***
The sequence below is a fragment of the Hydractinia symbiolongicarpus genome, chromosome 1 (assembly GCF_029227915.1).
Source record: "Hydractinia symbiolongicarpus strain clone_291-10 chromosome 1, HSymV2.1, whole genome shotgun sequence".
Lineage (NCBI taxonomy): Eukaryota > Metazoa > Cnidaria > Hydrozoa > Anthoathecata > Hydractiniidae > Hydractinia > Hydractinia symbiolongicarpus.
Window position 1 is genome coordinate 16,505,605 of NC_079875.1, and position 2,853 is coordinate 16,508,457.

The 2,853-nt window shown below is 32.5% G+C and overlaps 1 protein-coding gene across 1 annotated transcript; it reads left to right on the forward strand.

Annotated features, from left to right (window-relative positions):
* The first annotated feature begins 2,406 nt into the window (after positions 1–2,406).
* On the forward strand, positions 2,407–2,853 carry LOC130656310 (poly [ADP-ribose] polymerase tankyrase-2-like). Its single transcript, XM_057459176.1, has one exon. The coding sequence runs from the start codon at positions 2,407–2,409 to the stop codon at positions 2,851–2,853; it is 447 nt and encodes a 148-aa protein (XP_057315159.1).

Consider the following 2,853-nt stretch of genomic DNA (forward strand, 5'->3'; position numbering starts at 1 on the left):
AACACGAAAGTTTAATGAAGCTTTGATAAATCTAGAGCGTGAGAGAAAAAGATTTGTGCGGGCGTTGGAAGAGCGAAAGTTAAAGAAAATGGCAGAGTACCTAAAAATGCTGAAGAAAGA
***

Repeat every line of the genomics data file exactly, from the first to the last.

The sequence below is a fragment of the Hydractinia symbiolongicarpus genome, chromosome 1 (assembly GCF_029227915.1).
Source record: "Hydractinia symbiolongicarpus strain clone_291-10 chromosome 1, HSymV2.1, whole genome shotgun sequence".
Lineage (NCBI taxonomy): Eukaryota > Metazoa > Cnidaria > Hydrozoa > Anthoathecata > Hydractiniidae > Hydractinia > Hydractinia symbiolongicarpus.
Window position 1 is genome coordinate 16,505,605 of NC_079875.1, and position 2,853 is coordinate 16,508,457.

The 2,853-nt window shown below is 32.5% G+C and overlaps 1 protein-coding gene across 1 annotated transcript; it reads left to right on the forward strand.

Annotated features, from left to right (window-relative positions):
* The first annotated feature begins 2,406 nt into the window (after positions 1–2,406).
* On the forward strand, positions 2,407–2,853 carry LOC130656310 (poly [ADP-ribose] polymerase tankyrase-2-like). Its single transcript, XM_057459176.1, has one exon. The coding sequence runs from the start codon at positions 2,407–2,409 to the stop codon at positions 2,851–2,853; it is 447 nt and encodes a 148-aa protein (XP_057315159.1).

Consider the following 2,853-nt stretch of genomic DNA (forward strand, 5'->3'; position numbering starts at 1 on the left):
AACACGAAAGTTTAATGAAGCTTTGATAAATCTAGAGCGTGAGAGAAAAAGATTTGTGCGGGCGTTGGAAGAGCGAAAGTTAAAGAAAATGGCAGAGTACCTAAAAATGCTGAAGAAAGA